The Book of Water
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Andreas Philippopoulos-Mihalopoulos’s The Book of Water is a collection of short stories about desire, fear, life, care, and ecological anxiety, all narrated through the physical and metaphysical presence of water. This water, is not the open, bucolic water of the romantic imagination. It is the claustrophobic water of the deep seabed, the flooded cities, the womb. It is a water that brings oblivion, serenity, and salvation.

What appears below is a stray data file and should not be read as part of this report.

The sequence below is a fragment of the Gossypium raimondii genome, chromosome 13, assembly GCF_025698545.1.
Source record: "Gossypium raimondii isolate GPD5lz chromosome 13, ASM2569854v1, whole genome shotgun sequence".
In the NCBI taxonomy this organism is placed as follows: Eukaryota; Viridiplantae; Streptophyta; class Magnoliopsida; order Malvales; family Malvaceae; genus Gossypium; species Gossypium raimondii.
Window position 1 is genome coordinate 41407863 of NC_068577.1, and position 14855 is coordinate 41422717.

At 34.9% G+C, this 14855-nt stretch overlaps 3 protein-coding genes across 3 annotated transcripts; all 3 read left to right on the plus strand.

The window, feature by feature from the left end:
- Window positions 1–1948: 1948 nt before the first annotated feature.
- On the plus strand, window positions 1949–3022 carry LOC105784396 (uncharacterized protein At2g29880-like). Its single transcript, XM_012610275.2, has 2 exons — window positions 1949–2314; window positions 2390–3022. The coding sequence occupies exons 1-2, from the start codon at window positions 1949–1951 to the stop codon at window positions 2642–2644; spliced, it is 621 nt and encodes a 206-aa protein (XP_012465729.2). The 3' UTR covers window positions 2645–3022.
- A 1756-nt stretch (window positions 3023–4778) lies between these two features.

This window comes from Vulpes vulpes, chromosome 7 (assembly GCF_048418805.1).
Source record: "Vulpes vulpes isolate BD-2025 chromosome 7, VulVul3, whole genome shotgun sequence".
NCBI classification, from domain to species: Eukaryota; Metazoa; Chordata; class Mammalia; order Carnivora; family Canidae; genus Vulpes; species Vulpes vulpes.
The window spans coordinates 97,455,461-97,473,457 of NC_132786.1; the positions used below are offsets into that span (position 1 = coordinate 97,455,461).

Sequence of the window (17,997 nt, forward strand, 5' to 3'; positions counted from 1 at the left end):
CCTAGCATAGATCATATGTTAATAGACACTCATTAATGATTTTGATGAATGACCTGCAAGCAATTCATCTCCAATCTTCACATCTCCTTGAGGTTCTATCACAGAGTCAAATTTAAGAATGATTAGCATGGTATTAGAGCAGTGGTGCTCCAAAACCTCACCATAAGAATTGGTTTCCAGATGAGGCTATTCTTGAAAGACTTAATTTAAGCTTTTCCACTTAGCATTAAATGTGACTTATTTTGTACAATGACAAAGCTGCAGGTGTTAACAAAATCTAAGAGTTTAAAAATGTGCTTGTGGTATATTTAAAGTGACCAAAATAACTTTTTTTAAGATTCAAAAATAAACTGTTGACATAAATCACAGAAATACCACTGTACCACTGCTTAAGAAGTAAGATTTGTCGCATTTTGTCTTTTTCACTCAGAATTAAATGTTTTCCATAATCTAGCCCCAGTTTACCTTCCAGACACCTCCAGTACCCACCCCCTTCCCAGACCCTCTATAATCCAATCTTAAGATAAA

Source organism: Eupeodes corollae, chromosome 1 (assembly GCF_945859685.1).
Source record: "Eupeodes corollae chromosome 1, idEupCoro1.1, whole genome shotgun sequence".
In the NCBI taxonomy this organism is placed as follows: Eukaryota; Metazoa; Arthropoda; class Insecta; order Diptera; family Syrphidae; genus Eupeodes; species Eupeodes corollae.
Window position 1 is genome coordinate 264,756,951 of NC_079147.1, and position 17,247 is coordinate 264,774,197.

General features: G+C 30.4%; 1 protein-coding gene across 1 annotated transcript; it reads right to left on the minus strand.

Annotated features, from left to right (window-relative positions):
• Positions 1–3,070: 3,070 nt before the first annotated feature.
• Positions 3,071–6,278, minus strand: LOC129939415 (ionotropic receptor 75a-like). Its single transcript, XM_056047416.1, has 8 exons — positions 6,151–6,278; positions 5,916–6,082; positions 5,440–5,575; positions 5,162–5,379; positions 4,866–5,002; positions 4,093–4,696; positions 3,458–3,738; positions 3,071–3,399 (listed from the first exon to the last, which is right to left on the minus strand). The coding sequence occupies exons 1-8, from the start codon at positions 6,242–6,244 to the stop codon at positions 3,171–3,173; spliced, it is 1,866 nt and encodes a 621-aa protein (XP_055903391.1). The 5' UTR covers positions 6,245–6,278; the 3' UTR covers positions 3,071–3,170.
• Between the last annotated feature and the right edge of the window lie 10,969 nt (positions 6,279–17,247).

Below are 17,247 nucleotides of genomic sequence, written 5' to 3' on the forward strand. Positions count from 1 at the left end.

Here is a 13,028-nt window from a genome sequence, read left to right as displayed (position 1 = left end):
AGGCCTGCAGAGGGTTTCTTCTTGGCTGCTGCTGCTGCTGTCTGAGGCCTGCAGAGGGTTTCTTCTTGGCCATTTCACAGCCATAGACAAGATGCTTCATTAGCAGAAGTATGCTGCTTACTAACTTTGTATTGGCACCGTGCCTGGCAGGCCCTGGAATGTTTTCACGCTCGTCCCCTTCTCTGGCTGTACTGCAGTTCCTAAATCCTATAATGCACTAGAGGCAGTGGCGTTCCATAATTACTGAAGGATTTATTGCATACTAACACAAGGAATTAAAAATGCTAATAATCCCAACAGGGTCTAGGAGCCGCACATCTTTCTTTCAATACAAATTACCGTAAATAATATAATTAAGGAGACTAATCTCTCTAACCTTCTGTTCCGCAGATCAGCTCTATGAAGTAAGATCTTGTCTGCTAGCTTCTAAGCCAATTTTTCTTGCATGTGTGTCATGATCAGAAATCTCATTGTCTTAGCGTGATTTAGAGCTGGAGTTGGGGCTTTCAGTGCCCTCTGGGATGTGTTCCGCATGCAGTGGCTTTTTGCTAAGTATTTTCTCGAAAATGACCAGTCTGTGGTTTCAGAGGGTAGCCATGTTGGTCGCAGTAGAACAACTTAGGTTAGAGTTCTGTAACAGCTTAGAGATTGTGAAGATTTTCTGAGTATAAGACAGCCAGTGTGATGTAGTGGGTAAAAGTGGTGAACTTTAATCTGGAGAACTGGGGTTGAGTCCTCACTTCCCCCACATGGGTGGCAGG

At first impression, the stories are narrated by a multiplicity of voices preoccupied with everyday psychological situations. At some point, however, the quotidian withdraws and gives way to surreal and disorienting moments of ethical, political, psychoanalytical, ecological, and personal challenges. The book is a literary response to the current geological epoch of the Anthropocene, where the effect of the human presence on the planet and its various elements seems by now irreversible. The bodies in this collection are not limited to the human—nonhuman and inhuman alike centre in the stories. The protagonist, however, remains the body of water.